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optimal nutrition for the ski slope

The ski holidays are just around the corner. But what does optimal nutrition look like on a skiing day? It's worth taking a look at the energy consumption during a day on the boards.

Energy consumption when skiing:

For example, a 31-year-old woman who is 170 cm tall and weighs about 60 kg has a basal metabolic rate of about 1’400 calories (1). On the piste, the brain work is added to this due to the constant attentiveness to the environment. On the other hand, there is the physical strain due to the continuous tension of the leg and trunk muscles. Depending on how strong the edge use is when waving down and how many breaks you take, the higher is the additional energy demand. This additional requirement varies between 300-450 calories per hour (2). If we now conservatively assume five hours of skiing at medium intensity, this results in a total energy consumption of 3’275 calories (3) for our example woman.

Problem:

If the calorie requirement is not covered during the skiing day, hunger increases significantly in the evening. This means that a balanced meal is usually not enough. The calorie consumption in the evening is compensated accordingly. Stupid only that during the course of the day the insulin sensitivity decreases. Accordingly, the carbohydrates are less well absorbed by the muscles. The excess calories then end up mainly in abdominal fat.

It should also be noted that, depending on your fitness level and the altitude of the ski area (oxygen saturation in the air decreases from 2,500 metres above sea level), the body tries to cover this additional requirement mainly through carbohydrates. If it does not get these, the body’s own carbohydrate stores are used up relatively quickly. This in turn causes the cortisol level to rise. A possible consequence of this is protein breakdown. If this happens over a period of several days, e.g. during skiing holidays, this can lead to more water retention and the associated weight gain, poorer circulation and increased susceptibility to injury.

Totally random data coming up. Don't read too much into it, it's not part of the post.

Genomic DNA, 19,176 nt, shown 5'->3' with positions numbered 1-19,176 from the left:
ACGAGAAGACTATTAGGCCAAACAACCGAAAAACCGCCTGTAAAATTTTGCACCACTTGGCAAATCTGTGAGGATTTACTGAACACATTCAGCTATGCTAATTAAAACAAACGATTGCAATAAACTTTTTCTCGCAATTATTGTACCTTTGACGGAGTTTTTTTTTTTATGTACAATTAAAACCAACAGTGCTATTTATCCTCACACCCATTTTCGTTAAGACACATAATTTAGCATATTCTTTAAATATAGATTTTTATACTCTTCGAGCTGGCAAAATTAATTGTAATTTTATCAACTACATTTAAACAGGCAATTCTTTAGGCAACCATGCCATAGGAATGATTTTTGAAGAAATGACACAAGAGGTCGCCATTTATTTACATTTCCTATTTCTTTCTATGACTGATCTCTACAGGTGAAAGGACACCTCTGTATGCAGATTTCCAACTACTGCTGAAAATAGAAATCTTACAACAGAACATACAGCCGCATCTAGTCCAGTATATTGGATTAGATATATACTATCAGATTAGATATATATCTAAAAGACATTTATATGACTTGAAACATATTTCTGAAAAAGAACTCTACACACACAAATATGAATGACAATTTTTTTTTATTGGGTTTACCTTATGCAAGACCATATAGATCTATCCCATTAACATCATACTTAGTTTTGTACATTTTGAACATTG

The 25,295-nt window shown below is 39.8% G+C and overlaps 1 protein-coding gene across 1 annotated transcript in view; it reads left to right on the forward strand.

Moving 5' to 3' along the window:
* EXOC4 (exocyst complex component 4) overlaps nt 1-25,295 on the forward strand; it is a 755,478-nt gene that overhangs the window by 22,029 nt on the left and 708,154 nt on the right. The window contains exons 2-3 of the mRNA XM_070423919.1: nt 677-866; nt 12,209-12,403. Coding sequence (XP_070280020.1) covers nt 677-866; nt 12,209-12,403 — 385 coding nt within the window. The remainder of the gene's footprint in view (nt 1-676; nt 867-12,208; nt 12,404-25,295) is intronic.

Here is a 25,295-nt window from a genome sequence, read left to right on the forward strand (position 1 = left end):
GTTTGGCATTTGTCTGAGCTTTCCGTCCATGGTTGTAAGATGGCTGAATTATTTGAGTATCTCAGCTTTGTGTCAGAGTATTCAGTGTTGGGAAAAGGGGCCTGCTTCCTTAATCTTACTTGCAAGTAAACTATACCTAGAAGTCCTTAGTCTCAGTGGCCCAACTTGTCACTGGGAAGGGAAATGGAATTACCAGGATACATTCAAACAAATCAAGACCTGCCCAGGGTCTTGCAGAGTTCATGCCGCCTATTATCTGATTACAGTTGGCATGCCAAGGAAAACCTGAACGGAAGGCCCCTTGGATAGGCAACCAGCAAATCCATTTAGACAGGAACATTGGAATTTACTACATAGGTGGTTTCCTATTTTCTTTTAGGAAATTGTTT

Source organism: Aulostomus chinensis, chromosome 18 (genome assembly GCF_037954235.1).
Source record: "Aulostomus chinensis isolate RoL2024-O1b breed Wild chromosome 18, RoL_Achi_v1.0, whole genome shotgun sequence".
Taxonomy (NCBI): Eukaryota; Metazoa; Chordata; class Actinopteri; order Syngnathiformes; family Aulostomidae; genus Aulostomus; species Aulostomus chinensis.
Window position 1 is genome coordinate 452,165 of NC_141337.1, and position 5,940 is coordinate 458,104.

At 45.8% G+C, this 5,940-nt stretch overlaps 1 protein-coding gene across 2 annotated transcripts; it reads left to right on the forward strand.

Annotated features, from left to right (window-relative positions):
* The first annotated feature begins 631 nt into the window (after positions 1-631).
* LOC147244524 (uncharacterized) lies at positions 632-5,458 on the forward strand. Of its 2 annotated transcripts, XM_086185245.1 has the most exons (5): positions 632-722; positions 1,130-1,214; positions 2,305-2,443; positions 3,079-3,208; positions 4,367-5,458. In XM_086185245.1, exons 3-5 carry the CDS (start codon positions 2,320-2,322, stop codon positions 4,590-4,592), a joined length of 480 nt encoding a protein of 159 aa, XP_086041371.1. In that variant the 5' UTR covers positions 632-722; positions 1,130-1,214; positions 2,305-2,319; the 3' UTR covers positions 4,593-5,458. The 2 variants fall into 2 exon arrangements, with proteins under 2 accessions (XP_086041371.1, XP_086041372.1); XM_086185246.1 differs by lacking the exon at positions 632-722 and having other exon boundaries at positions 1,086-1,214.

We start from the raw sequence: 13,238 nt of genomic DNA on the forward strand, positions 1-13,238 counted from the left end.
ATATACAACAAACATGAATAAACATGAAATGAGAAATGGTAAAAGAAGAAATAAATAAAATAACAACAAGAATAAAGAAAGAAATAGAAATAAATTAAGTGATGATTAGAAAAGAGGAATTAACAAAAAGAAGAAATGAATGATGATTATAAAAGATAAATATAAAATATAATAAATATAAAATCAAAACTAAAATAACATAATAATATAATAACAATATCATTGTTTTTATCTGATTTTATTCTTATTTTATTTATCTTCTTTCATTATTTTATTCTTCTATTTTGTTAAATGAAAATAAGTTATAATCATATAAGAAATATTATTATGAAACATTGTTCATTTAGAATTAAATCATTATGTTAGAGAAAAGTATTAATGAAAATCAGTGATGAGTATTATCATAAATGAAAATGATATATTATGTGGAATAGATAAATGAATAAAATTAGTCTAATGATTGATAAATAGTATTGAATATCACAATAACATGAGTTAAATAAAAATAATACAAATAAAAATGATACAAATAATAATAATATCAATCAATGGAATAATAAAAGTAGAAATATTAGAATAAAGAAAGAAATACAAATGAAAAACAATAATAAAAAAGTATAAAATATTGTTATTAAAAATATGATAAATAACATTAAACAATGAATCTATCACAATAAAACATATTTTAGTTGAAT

Solution:

To prevent this from happening, it is advisable in such cases to live a proactive (eat first, then perform) diet while skiing. This already starts with a balanced breakfast. During the day it is recommended to consume regular snacks in the form of quickly available carbohydrates. This can be done either with sweet pastries, apple spritzer or punch. Since the menus at the huts are usually very carbohydrate-heavy anyway, lunch can be enjoyed with a clear conscience, knowing that the energy requirement is high. Control is then the dinner. If a balanced main meal is sufficient here, one can assume that the calorie requirement has been well covered by the day. So nothing stands in the way of another beautiful day’s skiing.

Have fun skiing

Ben

 

  1. http://www.sge-ssn.ch/ich-und-du/tests-zur-ernaehrung/mein-kalorienbedarf/
  2. https://www.gesundheit-blog.at/wintersport-vergleich-kalorien.html
  3. 1’400kcal Grundumsatz + 1’875kcal (Aktivität: 5hx375kcal) = 3’275kcal Energieumsatz
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